Doha, Qatar – The Islamic State of Iraq and the Levant (ISIL) has captured Syria’s ancient city of Palmyra, giving them control of almost half of the country, according to a monitoring group.
Located in central Homs province and in the heart of Syria, Palmyra lies 210km northeast of Damascus in desert that stretches to the Iraqi frontier to the east.
The UK-based Syrian Observatory for Human Rights said on Thursday that ISIL now controls approximately 95,000 sq km of land in nine out of 14 provinces since they declared their alleged caliphate – which puts them in control of almost half of the country.
The Syrian government previously lost the town of Bosra in Deraa province to ISIL in March, which had also been declared by UNESCO as a World Heritage Site.
In April, ISIL managed to capture and control most of Yarmouk, which is 8km away from the centre of Damascus. Yarmouk is mostly inhabited by Palestinian refugees.
Activists in Palmyra, who requested anonymity, told Al Jazeera that ISIL took full control of the city on Wednesday evening and people were trying to escape, with many left stranded on the streets.
“ISIL have infiltrated the city overnight. Power is down and we barely have any electricity or water. There is fear among residents and we do not know what to expect next,” one activist said.
“The Syrian regime have bombed several targets for ISIL since last night, but air strikes also targeted two mosques in the city – Othman Bin Affan and al-Iman mosques. Several people have been killed and others injured.
|Nasser, a local activist, describes the current situation in Palmyra|
ISIL has captured Palmyra’s prison, weapon stores, government buildings, the local museum and central bank.
Prisoners were evacuated days beforehand and relocated to Damascus and Homs.
ISIL captured the towns of al-Sekhna and al-Amirya.
No non-governmental organisations are operating in Palmyra and locals are in desperate need of aid and medical supplies.
“Hospitals and clinics are being bombed too. There are not enough medical supplies or doctors to treat the injured.”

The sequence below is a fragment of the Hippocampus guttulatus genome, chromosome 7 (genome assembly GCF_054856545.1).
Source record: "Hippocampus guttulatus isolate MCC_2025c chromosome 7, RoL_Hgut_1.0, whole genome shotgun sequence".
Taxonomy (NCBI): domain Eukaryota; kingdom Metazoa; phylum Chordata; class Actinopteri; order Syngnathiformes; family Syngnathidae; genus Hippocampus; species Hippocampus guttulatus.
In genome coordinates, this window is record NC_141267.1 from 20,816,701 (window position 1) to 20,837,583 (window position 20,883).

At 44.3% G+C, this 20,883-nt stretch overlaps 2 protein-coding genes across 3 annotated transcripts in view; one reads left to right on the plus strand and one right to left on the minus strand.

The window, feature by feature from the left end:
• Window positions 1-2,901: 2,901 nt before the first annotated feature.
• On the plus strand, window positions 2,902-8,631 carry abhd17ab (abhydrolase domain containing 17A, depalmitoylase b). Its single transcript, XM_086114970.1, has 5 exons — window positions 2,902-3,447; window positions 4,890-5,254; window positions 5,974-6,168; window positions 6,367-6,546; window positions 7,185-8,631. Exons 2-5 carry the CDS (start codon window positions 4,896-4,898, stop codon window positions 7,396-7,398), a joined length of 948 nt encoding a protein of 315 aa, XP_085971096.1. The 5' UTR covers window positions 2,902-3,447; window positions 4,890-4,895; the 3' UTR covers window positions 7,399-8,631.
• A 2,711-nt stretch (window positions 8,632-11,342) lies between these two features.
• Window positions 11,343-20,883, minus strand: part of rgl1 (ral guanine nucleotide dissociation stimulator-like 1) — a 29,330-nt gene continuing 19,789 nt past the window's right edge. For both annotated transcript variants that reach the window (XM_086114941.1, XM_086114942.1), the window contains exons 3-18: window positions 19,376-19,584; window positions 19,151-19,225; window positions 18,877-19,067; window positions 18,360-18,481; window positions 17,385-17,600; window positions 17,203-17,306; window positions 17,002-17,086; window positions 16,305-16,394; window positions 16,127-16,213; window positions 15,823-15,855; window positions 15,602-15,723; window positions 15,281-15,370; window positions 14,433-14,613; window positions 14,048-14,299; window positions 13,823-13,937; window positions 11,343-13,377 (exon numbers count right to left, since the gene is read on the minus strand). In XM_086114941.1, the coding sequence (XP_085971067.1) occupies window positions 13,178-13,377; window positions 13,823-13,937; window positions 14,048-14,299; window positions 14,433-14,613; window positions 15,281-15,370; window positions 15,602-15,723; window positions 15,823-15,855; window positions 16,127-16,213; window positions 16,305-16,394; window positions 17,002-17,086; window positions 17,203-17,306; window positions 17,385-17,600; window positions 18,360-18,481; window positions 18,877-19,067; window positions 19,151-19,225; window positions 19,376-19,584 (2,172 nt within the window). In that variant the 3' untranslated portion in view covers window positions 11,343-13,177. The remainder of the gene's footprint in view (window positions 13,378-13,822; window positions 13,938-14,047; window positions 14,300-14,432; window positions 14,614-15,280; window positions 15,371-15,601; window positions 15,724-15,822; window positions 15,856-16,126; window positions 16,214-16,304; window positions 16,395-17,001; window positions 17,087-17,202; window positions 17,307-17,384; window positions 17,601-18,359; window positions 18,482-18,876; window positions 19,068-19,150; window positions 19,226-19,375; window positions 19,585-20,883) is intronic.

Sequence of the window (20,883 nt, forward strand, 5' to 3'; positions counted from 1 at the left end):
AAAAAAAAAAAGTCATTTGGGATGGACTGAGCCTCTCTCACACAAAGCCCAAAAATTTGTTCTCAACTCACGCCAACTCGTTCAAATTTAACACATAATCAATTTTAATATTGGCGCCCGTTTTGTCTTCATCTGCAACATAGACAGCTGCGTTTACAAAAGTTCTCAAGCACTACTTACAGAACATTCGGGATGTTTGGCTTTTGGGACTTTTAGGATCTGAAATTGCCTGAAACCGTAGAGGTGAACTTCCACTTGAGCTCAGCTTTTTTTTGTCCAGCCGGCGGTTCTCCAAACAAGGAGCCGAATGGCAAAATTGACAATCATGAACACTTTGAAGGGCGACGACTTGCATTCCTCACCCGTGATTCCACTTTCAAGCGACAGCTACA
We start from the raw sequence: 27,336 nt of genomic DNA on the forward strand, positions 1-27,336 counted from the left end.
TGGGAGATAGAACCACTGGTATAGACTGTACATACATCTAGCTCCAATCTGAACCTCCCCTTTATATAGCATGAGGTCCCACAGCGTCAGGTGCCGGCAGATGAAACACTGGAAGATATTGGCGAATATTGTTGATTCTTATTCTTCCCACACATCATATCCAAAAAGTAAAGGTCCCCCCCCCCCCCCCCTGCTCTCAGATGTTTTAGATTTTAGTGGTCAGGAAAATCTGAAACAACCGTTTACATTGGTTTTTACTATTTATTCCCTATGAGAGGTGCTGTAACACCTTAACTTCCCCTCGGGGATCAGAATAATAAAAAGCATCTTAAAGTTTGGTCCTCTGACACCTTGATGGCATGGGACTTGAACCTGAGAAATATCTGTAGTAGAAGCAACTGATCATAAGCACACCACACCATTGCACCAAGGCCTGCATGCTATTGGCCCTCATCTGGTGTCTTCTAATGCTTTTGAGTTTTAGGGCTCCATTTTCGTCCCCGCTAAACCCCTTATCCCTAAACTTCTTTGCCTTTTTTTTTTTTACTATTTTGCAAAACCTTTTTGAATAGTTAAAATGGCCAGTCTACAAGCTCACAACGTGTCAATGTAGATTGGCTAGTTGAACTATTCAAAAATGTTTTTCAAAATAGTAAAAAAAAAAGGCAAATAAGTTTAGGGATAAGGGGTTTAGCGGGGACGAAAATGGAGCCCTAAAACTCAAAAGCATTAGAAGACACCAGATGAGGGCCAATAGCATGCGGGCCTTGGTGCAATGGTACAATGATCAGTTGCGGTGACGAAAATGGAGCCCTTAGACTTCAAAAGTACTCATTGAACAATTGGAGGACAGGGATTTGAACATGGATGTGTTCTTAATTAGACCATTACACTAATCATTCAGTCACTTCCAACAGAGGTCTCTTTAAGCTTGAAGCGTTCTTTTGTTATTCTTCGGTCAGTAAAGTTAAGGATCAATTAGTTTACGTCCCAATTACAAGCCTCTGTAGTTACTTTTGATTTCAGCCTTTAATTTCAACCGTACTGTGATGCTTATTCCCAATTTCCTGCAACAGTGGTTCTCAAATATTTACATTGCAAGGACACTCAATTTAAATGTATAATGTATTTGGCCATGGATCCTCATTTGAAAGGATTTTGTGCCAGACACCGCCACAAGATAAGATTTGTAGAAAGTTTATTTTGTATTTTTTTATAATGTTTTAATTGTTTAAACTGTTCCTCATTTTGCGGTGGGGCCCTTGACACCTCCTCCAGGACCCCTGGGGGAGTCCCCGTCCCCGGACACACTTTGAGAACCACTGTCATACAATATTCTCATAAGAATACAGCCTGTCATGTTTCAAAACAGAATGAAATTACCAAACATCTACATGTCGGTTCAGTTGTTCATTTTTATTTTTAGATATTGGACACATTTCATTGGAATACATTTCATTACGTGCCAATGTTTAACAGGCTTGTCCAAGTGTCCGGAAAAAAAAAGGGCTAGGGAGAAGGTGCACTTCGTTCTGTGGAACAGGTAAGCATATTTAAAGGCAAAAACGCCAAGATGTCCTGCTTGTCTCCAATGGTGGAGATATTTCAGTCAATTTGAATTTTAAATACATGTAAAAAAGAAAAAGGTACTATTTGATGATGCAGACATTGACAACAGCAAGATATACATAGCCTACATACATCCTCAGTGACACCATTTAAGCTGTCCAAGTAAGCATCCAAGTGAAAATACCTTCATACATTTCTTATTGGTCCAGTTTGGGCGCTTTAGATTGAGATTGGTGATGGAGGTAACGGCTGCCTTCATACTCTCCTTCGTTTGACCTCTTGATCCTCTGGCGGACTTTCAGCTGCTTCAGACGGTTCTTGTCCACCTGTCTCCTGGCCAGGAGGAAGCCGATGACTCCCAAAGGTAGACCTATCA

Activists and journalists working at the Palmyra Media Centre made it clear to Al Jazeera that they were incapable of leaving their homes.
Nasser, a journalist in Palmyra, told Al Jazeera that residents in the city could not leave and government forces offered no way out.
“There are almost 170,000 people here, including 50,000 internally displaced people from Homs and Der Ezzor,” he said.
“ISIL is hated by residents here and labelled terrorists. ISIL will not treat us any different than those elsewhere in areas they control. This is a new siege.”
At least 462 people were killed since ISIL’s offensive began on Palmyra on May 13, the Syrian Observatory reported.
ISIL now controls the vast majority of the gas and oil fields in Syria and were able to capture two gas fields around Palmyra since they launched their attack on Palmyra, the Syrian Observatory reported, leaving the only government-held gas fields in the suburbs of Homs and al-Hasakah out of its control.
Apart from being a historical and World Heritage site that dates back to the 1st and 2nd century AD, capturing Palmyra means ISIL have control over areas that stretch to the Syrian-Iraqi border.
ISIL previously looted and destroyed artefacts in Iraq, and have reportedly destroyed historic temples and statues in areas it controls in Syria and Iraq.
Officials say they have also looted and sold artefacts to fund their operations.
Syrian state TV said the army retreated after they secured the evacuation of most residents in Palmyra to save them from ISIL “brutality”, acknowledging that ISIL entered the city in large numbers.
Maamoun Abdulkareem, director-general of Museums and Antiquities in Syria, said on Wednesday that ISIL’s attack on Palmyra is “revenge on Syrian society and civilisation”.
“We hoped the international community wouldn’t fail to defend Palmyra, but we didn’t see any actual reaction from them,” Abdulkareem said.
Hundreds of statues and ancient artefacts from Palmyra’s museum have already been transferred out of the city, he said.